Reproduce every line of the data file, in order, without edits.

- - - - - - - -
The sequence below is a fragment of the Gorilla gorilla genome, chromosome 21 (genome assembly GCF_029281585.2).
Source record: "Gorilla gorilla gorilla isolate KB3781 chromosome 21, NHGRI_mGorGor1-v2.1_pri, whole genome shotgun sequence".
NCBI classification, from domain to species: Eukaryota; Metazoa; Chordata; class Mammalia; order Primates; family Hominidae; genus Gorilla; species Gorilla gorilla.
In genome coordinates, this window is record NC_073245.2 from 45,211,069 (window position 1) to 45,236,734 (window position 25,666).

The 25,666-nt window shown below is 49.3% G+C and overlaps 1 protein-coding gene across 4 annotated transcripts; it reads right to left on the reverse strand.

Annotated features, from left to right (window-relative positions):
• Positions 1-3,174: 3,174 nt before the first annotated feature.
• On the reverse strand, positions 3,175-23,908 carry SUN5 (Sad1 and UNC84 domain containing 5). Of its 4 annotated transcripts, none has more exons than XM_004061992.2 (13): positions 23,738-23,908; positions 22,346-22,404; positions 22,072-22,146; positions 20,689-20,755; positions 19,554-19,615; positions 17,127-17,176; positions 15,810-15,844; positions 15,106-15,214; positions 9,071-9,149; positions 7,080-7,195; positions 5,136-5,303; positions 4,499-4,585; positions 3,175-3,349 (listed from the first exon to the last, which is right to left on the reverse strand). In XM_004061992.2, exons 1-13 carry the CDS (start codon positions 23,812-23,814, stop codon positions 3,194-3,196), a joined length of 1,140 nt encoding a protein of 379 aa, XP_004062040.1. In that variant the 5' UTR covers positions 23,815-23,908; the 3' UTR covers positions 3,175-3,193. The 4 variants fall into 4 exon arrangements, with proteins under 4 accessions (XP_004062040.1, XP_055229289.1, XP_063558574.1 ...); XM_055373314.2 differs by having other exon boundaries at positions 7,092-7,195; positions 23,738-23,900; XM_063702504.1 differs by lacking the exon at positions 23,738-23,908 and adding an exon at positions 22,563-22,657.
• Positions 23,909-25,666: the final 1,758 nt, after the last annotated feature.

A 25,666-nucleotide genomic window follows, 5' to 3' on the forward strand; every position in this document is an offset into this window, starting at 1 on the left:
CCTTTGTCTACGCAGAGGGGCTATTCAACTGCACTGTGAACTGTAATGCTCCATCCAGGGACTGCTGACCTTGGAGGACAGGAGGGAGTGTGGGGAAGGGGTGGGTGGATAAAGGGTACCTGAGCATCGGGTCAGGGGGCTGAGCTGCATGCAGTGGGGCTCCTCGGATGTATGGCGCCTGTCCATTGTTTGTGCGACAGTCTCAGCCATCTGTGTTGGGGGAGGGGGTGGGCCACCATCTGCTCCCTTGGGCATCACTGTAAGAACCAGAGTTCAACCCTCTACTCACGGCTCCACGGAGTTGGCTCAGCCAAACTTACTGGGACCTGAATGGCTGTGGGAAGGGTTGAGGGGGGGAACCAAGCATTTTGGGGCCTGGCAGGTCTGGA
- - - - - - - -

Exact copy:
The sequence below is a fragment of the Gorilla gorilla genome, chromosome 21 (genome assembly GCF_029281585.2).
Source record: "Gorilla gorilla gorilla isolate KB3781 chromosome 21, NHGRI_mGorGor1-v2.1_pri, whole genome shotgun sequence".
NCBI classification, from domain to species: Eukaryota; Metazoa; Chordata; class Mammalia; order Primates; family Hominidae; genus Gorilla; species Gorilla gorilla.
In genome coordinates, this window is record NC_073245.2 from 45,211,069 (window position 1) to 45,236,734 (window position 25,666).

The 25,666-nt window shown below is 49.3% G+C and overlaps 1 protein-coding gene across 4 annotated transcripts; it reads right to left on the reverse strand.

Annotated features, from left to right (window-relative positions):
• Positions 1-3,174: 3,174 nt before the first annotated feature.
• On the reverse strand, positions 3,175-23,908 carry SUN5 (Sad1 and UNC84 domain containing 5). Of its 4 annotated transcripts, none has more exons than XM_004061992.2 (13): positions 23,738-23,908; positions 22,346-22,404; positions 22,072-22,146; positions 20,689-20,755; positions 19,554-19,615; positions 17,127-17,176; positions 15,810-15,844; positions 15,106-15,214; positions 9,071-9,149; positions 7,080-7,195; positions 5,136-5,303; positions 4,499-4,585; positions 3,175-3,349 (listed from the first exon to the last, which is right to left on the reverse strand). In XM_004061992.2, exons 1-13 carry the CDS (start codon positions 23,812-23,814, stop codon positions 3,194-3,196), a joined length of 1,140 nt encoding a protein of 379 aa, XP_004062040.1. In that variant the 5' UTR covers positions 23,815-23,908; the 3' UTR covers positions 3,175-3,193. The 4 variants fall into 4 exon arrangements, with proteins under 4 accessions (XP_004062040.1, XP_055229289.1, XP_063558574.1 ...); XM_055373314.2 differs by having other exon boundaries at positions 7,092-7,195; positions 23,738-23,900; XM_063702504.1 differs by lacking the exon at positions 23,738-23,908 and adding an exon at positions 22,563-22,657.
• Positions 23,909-25,666: the final 1,758 nt, after the last annotated feature.

A 25,666-nucleotide genomic window follows, 5' to 3' on the forward strand; every position in this document is an offset into this window, starting at 1 on the left:
CCTTTGTCTACGCAGAGGGGCTATTCAACTGCACTGTGAACTGTAATGCTCCATCCAGGGACTGCTGACCTTGGAGGACAGGAGGGAGTGTGGGGAAGGGGTGGGTGGATAAAGGGTACCTGAGCATCGGGTCAGGGGGCTGAGCTGCATGCAGTGGGGCTCCTCGGATGTATGGCGCCTGTCCATTGTTTGTGCGACAGTCTCAGCCATCTGTGTTGGGGGAGGGGGTGGGCCACCATCTGCTCCCTTGGGCATCACTGTAAGAACCAGAGTTCAACCCTCTACTCACGGCTCCACGGAGTTGGCTCAGCCAAACTTACTGGGACCTGAATGGCTGTGGGAAGGGTTGAGGGGGGGAACCAAGCATTTTGGGGCCTGGCAGGTCTGGA